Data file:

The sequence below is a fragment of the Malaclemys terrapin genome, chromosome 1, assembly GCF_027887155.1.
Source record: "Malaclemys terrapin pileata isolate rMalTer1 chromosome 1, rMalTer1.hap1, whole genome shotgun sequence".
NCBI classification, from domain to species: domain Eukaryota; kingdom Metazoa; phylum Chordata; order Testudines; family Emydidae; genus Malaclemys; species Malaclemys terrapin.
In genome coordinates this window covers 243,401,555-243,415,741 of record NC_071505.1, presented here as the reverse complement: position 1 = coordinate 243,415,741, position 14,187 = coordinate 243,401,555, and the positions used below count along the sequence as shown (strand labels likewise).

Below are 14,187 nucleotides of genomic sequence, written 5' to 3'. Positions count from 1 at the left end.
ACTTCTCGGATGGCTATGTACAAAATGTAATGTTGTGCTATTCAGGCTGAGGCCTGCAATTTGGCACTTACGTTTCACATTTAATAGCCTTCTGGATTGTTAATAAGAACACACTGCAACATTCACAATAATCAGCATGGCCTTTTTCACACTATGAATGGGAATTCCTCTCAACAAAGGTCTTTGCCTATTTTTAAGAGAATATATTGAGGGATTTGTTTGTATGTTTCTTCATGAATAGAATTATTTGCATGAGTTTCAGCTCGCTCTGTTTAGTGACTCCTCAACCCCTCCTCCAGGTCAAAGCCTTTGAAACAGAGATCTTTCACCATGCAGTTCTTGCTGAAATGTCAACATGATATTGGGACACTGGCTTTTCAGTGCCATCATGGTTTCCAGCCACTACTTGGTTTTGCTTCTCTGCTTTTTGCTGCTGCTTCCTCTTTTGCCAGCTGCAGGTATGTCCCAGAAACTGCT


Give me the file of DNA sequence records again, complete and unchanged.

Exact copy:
The sequence below is a fragment of the Malaclemys terrapin genome, chromosome 1, assembly GCF_027887155.1.
Source record: "Malaclemys terrapin pileata isolate rMalTer1 chromosome 1, rMalTer1.hap1, whole genome shotgun sequence".
NCBI classification, from domain to species: domain Eukaryota; kingdom Metazoa; phylum Chordata; order Testudines; family Emydidae; genus Malaclemys; species Malaclemys terrapin.
In genome coordinates this window covers 243,401,555-243,415,741 of record NC_071505.1, presented here as the reverse complement: position 1 = coordinate 243,415,741, position 14,187 = coordinate 243,401,555, and the positions used below count along the sequence as shown (strand labels likewise).

Below are 14,187 nucleotides of genomic sequence, written 5' to 3'. Positions count from 1 at the left end.
ACTTCTCGGATGGCTATGTACAAAATGTAATGTTGTGCTATTCAGGCTGAGGCCTGCAATTTGGCACTTACGTTTCACATTTAATAGCCTTCTGGATTGTTAATAAGAACACACTGCAACATTCACAATAATCAGCATGGCCTTTTTCACACTATGAATGGGAATTCCTCTCAACAAAGGTCTTTGCCTATTTTTAAGAGAATATATTGAGGGATTTGTTTGTATGTTTCTTCATGAATAGAATTATTTGCATGAGTTTCAGCTCGCTCTGTTTAGTGACTCCTCAACCCCTCCTCCAGGTCAAAGCCTTTGAAACAGAGATCTTTCACCATGCAGTTCTTGCTGAAATGTCAACATGATATTGGGACACTGGCTTTTCAGTGCCATCATGGTTTCCAGCCACTACTTGGTTTTGCTTCTCTGCTTTTTGCTGCTGCTTCCTCTTTTGCCAGCTGCAGGTATGTCCCAGAAACTGCT